Rogue waves, once dismissed as maritime folklore, transitioned from myth to reality in 1995 when the Draupner wave, a nearly 26-meter-high (85 feet) wave, struck an oil-drilling platform off the coast of Norway.Subsequent to this groundbreaking incident, numerous rogue waves, some even occurring in lakes, have been documented. The Ucluelet wave, though not the tallest, stunnedscientists with its unprecedented size relative to the surrounding waves.
Scientists classify a rogue wave as any wave exceeding twice the height of its neighboring waves. The Draupner wave, for instance, measured 25.6 meters, while its counterparts were only 12 meters tall. In comparison, the Ucluelet wave was nearly three times the size of its peers, making it proportionally one of the most extreme rogue waves ever recorded, according to physicist Johannes Gemmrich from the University of Victoria.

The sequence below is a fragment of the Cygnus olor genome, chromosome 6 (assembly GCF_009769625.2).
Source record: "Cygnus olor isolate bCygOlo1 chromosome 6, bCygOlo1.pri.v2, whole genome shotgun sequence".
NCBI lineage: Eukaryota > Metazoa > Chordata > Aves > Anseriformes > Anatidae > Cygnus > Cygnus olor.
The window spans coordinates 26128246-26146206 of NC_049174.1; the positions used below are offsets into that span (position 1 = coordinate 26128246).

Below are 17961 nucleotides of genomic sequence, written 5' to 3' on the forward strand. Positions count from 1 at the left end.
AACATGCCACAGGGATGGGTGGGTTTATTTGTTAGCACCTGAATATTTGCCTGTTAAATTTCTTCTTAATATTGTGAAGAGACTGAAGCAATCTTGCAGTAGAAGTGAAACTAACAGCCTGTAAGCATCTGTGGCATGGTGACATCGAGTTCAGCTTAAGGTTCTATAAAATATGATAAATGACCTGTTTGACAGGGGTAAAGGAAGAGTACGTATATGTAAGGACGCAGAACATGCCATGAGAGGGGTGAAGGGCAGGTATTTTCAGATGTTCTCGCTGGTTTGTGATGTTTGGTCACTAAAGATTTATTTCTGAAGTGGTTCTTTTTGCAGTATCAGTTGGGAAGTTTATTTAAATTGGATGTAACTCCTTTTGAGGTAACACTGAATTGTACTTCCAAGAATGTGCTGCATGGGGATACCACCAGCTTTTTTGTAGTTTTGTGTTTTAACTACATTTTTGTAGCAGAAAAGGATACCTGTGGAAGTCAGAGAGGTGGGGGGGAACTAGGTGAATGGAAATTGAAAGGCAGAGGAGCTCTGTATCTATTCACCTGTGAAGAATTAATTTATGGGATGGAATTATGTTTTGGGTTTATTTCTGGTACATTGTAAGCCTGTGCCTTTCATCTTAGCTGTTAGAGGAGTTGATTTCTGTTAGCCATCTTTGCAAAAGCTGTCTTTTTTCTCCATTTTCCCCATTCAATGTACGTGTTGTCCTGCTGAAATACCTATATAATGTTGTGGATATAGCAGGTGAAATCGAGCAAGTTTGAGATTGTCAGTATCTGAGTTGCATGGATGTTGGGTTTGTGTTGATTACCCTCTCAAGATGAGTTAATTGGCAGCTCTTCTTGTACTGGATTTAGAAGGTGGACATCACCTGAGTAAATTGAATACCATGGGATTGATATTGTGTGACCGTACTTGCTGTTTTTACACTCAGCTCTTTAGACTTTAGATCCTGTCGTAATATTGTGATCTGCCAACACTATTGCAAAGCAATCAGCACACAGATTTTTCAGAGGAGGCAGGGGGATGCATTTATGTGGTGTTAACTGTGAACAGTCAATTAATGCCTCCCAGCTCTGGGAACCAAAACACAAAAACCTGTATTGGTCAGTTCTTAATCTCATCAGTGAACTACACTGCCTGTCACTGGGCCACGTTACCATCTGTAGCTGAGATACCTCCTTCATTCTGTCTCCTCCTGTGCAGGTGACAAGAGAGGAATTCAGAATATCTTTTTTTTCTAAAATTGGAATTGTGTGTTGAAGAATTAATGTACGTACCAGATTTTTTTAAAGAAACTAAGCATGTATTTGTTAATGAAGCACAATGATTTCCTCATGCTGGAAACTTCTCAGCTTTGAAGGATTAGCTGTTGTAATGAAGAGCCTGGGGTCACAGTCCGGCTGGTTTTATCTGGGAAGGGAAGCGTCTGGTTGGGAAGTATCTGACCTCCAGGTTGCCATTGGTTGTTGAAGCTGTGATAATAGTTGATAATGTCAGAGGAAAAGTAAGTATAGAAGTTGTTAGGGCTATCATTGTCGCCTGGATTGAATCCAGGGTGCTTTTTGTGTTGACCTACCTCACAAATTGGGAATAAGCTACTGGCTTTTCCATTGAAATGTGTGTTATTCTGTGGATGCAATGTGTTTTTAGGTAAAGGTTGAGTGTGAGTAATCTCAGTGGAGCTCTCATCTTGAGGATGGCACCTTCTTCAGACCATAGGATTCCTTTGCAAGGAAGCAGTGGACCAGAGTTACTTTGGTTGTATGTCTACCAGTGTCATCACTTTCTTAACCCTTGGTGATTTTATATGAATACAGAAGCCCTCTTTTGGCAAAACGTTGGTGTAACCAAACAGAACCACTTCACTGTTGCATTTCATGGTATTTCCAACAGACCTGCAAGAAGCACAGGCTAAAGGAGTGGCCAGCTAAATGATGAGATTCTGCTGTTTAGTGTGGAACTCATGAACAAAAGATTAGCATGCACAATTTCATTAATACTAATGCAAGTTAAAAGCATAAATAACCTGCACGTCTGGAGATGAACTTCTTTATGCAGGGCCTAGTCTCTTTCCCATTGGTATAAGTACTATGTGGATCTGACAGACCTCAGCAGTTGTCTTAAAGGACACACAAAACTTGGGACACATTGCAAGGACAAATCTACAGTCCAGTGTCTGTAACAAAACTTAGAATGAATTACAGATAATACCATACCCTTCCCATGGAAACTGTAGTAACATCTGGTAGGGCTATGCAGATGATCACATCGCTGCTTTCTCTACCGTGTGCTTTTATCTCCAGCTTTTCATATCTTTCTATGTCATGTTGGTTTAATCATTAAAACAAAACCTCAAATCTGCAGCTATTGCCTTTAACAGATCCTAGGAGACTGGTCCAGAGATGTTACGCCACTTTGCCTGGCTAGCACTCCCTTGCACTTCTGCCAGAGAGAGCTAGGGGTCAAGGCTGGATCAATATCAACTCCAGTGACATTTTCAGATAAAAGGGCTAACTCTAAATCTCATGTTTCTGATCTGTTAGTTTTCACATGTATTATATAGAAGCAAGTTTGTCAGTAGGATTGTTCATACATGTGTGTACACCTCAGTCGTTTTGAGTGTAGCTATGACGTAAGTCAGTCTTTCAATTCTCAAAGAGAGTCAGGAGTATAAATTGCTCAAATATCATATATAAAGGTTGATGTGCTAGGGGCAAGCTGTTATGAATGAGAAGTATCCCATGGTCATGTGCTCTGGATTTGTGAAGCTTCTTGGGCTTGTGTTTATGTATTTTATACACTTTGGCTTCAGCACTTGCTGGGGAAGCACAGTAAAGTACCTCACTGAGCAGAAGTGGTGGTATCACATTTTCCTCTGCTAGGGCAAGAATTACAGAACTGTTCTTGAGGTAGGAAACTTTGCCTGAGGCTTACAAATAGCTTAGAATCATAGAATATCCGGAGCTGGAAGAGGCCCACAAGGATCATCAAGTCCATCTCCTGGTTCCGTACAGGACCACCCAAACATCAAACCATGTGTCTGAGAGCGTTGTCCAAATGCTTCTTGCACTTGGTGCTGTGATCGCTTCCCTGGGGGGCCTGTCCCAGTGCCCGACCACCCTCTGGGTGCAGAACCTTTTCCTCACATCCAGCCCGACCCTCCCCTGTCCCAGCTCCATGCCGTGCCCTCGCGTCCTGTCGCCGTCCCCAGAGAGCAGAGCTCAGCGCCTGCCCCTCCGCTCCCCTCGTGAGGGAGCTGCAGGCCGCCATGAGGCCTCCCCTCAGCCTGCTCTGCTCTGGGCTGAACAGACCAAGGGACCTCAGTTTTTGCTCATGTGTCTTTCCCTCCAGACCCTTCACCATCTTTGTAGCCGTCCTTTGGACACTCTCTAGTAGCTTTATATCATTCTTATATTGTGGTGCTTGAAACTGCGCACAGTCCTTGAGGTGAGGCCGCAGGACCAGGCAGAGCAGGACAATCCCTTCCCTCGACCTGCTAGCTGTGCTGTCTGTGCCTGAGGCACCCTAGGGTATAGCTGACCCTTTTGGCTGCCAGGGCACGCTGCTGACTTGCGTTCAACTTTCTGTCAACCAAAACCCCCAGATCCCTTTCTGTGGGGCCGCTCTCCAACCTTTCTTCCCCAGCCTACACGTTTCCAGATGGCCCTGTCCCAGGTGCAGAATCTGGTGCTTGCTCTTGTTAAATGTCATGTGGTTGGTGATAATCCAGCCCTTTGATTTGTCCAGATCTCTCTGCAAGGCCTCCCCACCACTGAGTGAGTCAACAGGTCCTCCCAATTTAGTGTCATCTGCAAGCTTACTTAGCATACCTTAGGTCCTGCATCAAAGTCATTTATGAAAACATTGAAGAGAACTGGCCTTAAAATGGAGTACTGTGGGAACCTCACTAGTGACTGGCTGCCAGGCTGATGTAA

Despite their rarity, rogue waves pose a significant threat to marine operations, offshore structures, and even beachgoers. The buoy capturing the Ucluelet wave, part of a network deployed by the research institute MarineLabs, was strategically placed offshore to study hazards in deep waters.
While both the Ucluelet and Draupner waves resulted in no severe damage or casualties, other rogue waves in history have been linked to missing ships and maritime disasters in the 1970s. With climate change predictions indicating an increase in wave heights in the North Pacific, the longevity of the Ucluelet wave’s record remains uncertain.
MarineLabs CEO Scott Beatty emphasized the importance of coastal intelligence in enhancing marine safety and decision-making. He noted, “Capturing this once-in-a-millennium wave, right in our backyard, is a thrilling indicator of the power of coastal intelligence to transform marine safety.” Researchers continue to strive towards a deeper understanding of rogue wave formation to enhance real-time measurements and predictive models for the benefit of maritime operations and coastal communities worldwide.